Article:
Course:Statistics Module:Systematic reviews Lecture 1:Introduction to s ystematic reviews

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Course:Statistics Module:Systematic reviews Lecture 1:Introduction to s ystematic reviews Description:Introduction to systematic reviews and how to perform them Author:Dr Susan D. Shenkin. Learning Objectives On completion of this lecture, you should be able to: - PowerPoint PPT Presentation

Transcript of Course:Statistics Module:Systematic reviews Lecture 1:Introduction to s ystematic reviews

  • Course:Statistics

    Module:Systematic reviews

    Lecture 1:Introduction to systematic reviews

    Description:Introduction to systematic reviews and how to perform them

    Author:Dr Susan D. Shenkin

  • Learning Objectives

    On completion of this lecture, you should be able to:

    define what a systematic review isidentify and use some useful resourcesdiscuss the differences between systematic reviews of randomised controlled trials and observational studiesdescribe the process of how to perform a systematic review

  • What is a systematic review?collates all empirical evidence that fits pre-specified eligibility criteria in order to answer a specific research question

  • What is a systematic review?clearly stated objectives with pre-defined eligibility criteria for studiesexplicit, reproducible methodologya systematic search that attempts to identify all studiesassessment of the validity of the findings of the included studies (e.g. risk of bias)systematic presentation, and synthesis, of the characteristics and findings of the included studies

  • What is a meta-analysis?the use of statistical methods to summarize the results of independent studies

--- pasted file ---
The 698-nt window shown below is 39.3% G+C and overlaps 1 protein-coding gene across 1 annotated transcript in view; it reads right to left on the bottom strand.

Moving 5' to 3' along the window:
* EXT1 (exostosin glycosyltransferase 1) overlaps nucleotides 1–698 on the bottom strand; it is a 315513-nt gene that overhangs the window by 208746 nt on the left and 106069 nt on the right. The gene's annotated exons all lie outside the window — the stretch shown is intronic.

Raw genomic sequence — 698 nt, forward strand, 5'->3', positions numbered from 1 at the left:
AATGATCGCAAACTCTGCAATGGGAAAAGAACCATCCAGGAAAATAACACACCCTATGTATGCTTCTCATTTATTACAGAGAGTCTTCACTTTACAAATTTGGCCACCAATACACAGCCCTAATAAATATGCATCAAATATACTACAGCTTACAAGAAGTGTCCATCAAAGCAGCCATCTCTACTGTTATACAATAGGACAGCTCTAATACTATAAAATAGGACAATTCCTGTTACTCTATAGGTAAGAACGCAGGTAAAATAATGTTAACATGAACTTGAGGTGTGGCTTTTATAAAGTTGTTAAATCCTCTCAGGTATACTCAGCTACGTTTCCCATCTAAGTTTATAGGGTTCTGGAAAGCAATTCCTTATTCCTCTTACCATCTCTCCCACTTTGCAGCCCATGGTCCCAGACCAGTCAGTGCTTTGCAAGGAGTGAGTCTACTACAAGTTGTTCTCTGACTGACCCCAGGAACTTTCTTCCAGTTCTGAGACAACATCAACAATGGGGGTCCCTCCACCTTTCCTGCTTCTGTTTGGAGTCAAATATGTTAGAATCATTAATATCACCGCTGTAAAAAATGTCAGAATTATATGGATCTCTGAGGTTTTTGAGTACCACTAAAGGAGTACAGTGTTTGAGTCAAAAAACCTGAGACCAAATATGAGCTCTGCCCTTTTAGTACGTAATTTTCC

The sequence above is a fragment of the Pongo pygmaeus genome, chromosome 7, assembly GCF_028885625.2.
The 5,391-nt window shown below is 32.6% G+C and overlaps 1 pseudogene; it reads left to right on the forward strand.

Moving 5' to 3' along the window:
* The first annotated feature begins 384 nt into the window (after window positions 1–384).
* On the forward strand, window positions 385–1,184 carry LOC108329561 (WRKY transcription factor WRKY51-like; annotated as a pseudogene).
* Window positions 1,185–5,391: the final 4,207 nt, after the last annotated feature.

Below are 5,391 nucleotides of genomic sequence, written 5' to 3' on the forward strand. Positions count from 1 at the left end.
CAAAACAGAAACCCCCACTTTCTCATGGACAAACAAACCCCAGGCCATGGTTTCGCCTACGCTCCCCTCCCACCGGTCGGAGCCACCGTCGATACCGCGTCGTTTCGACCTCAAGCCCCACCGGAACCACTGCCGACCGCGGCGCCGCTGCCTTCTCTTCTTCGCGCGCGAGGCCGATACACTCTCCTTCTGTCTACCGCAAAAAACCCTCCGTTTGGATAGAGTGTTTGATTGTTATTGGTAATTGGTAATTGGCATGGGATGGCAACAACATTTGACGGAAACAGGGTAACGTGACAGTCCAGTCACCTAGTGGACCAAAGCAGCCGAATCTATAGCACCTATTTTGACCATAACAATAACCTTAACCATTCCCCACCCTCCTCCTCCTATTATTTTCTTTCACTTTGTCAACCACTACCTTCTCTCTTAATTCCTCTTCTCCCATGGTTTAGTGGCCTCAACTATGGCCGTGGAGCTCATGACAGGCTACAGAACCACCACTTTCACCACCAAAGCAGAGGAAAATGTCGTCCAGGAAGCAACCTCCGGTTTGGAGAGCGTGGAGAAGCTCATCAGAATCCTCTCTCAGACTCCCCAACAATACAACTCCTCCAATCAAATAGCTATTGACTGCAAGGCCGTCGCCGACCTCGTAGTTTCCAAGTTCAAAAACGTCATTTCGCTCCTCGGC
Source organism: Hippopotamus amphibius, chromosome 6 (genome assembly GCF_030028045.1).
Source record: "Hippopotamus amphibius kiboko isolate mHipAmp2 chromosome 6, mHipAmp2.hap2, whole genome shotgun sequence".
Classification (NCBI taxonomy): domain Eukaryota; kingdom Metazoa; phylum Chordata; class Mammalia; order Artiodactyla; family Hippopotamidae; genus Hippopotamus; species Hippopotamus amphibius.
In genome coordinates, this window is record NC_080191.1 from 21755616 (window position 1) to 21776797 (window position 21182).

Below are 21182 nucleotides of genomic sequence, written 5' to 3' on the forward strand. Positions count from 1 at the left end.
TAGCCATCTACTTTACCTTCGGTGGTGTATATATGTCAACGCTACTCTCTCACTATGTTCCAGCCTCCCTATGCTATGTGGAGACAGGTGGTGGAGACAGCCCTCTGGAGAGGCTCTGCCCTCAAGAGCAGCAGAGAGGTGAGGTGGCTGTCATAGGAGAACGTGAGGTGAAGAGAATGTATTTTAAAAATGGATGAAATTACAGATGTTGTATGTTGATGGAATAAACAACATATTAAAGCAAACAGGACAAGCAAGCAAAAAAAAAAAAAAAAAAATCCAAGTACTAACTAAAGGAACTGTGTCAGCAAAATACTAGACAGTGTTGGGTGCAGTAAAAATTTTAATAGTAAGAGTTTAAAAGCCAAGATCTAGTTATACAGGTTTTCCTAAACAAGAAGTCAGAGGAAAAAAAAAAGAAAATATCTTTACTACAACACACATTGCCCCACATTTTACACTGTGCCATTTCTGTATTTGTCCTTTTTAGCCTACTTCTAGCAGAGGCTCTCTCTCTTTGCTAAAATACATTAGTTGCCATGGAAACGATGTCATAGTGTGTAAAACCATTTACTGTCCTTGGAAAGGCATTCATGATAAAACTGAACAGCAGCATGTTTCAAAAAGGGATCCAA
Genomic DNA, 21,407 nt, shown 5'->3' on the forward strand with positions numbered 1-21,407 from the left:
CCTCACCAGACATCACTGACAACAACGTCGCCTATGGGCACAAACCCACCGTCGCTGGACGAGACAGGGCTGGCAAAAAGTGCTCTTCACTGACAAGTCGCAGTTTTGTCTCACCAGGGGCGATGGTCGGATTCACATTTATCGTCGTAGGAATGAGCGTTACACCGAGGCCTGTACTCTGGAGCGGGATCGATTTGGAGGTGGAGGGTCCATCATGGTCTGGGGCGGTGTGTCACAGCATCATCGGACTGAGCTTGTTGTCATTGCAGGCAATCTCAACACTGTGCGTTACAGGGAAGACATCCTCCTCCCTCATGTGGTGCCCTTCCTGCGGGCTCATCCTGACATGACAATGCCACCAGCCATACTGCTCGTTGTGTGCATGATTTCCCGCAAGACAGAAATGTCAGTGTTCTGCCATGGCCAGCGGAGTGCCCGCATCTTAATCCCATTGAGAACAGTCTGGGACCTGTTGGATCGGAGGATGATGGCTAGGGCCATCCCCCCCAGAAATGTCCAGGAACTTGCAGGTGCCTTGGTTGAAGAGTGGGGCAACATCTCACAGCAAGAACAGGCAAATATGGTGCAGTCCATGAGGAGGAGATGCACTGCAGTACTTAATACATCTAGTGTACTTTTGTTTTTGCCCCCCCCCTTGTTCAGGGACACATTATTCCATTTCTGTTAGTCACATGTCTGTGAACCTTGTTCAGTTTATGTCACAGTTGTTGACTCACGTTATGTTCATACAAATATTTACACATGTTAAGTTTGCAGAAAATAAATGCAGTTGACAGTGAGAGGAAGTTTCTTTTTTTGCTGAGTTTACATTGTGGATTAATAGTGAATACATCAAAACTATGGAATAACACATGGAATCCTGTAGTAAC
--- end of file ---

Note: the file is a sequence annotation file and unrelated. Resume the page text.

i.e. A specific type of systematic review

  • Why are reviews needed?Massive numbers of publicationsBoth print, and electronic mediaDiverse languagesDifferent countriesPrimary studies can appear contradictoryPsychology and social sciences predated medical systematic reviews (1930s)

  • Why are systematic reviews needed?Literature/narrative/critical review: Often not replicable/updatedMay be biased by prior beliefsMay be commissioned due to published opinionOften miss small but important effectsDifferent reviewers reached different conclusionsAffected by subspecialty of reviewerLittle attempt to discuss heterogeneity

  • Why are systematic reviews needed?Benefits of therapy not brought into clinical practice

    e.g. Clot-busters/beta blockers for heart attacksSR would have identified benefit in mid-1970sNot in clinical practice till 1990s

    Inadequate summaries of current knowledge

    Omitted mention of effective treatment, or suggested only as part of trials

  • Why are systematic reviews needed?As part of student dissertation/PG thesisTo secure grant funding for researchTo propose future research agendaTo establish clinical or cost-effectivenessTo establish feasibility of an interventionTo allow information to be assimilated quickly and easilyTo reduce delay of research to clinical practiceNote this is as substantial a piece of work as original research

  • Problems with systematic reviewsVary in qualityRequire updating (often by time of publication)May not include all studies Non-EnglishGrey literatureEarly literatureQuality assessment can still be subjective

  • Why are systematic reviews needed?Mostly A substantive questionSeveral primary studiesUncertainty Can be ofRCTs (randomised controlled trials) of intervention (vaccine, drug, behaviour)e.g. MMR, clot busters, exercise after strokeObservational studiese.g. Birth weight and IQ, IQ and mortality, WMH and morbidity/mortality

  • Hierarchy of evidence

  • RCTs or observational studiesRCTsgold standard for interventionsMinimise biasExposed/unexposed groups are comparableBigger is better

  • RCTs or observational studiesObservational studiesThe majority of studiesWhen RCTs are not ethical/feasible/doneNeed clarity about design ?filter by methodWhat search techniques are appropriate?Concern about bias, confounding (bigger not always better)Difficult to combine different study designsMay require original dataMeta-analysis can be spuriously precise and misleading

  • Introduction to CochraneArchie Cochrane (1909-88)British epidemiologistAdvocated RCTs to inform healthcare practice

    Cochrane collaborationCochrane Reviews (>4,000) registeredIdentify, appraise and synthesise research-based evidence and present it in accessible format; regularly updatedFocus on interventionsOutstanding general resourceThe School of Medicine, Cardiff University and the Cochrane Archive